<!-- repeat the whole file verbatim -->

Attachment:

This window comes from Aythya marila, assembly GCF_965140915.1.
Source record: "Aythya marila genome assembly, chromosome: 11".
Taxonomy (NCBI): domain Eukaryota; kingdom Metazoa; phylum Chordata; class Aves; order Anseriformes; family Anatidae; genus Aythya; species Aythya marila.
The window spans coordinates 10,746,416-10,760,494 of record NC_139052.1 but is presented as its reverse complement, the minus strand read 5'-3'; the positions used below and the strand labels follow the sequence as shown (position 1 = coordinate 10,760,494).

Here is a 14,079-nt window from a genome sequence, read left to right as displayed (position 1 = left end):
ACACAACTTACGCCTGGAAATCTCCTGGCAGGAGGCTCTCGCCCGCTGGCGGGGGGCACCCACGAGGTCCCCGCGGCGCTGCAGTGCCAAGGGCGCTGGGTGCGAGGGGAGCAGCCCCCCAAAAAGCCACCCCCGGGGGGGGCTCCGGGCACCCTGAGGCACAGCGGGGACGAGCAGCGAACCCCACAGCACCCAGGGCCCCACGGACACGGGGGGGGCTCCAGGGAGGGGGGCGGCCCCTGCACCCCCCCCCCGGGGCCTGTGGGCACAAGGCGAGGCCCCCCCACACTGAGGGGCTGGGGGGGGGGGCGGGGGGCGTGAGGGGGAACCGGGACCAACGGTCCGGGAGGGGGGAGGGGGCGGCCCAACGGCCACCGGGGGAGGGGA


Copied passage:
This window comes from Aythya marila, assembly GCF_965140915.1.
Source record: "Aythya marila genome assembly, chromosome: 11".
Taxonomy (NCBI): domain Eukaryota; kingdom Metazoa; phylum Chordata; class Aves; order Anseriformes; family Anatidae; genus Aythya; species Aythya marila.
The window spans coordinates 10,746,416-10,760,494 of record NC_139052.1 but is presented as its reverse complement, the minus strand read 5'-3'; the positions used below and the strand labels follow the sequence as shown (position 1 = coordinate 10,760,494).

Here is a 14,079-nt window from a genome sequence, read left to right as displayed (position 1 = left end):
ACACAACTTACGCCTGGAAATCTCCTGGCAGGAGGCTCTCGCCCGCTGGCGGGGGGCACCCACGAGGTCCCCGCGGCGCTGCAGTGCCAAGGGCGCTGGGTGCGAGGGGAGCAGCCCCCCAAAAAGCCACCCCCGGGGGGGGCTCCGGGCACCCTGAGGCACAGCGGGGACGAGCAGCGAACCCCACAGCACCCAGGGCCCCACGGACACGGGGGGGGCTCCAGGGAGGGGGGCGGCCCCTGCACCCCCCCCCCGGGGCCTGTGGGCACAAGGCGAGGCCCCCCCACACTGAGGGGCTGGGGGGGGGGGCGGGGGGCGTGAGGGGGAACCGGGACCAACGGTCCGGGAGGGGGGAGGGGGCGGCCCAACGGCCACCGGGGGAGGGGA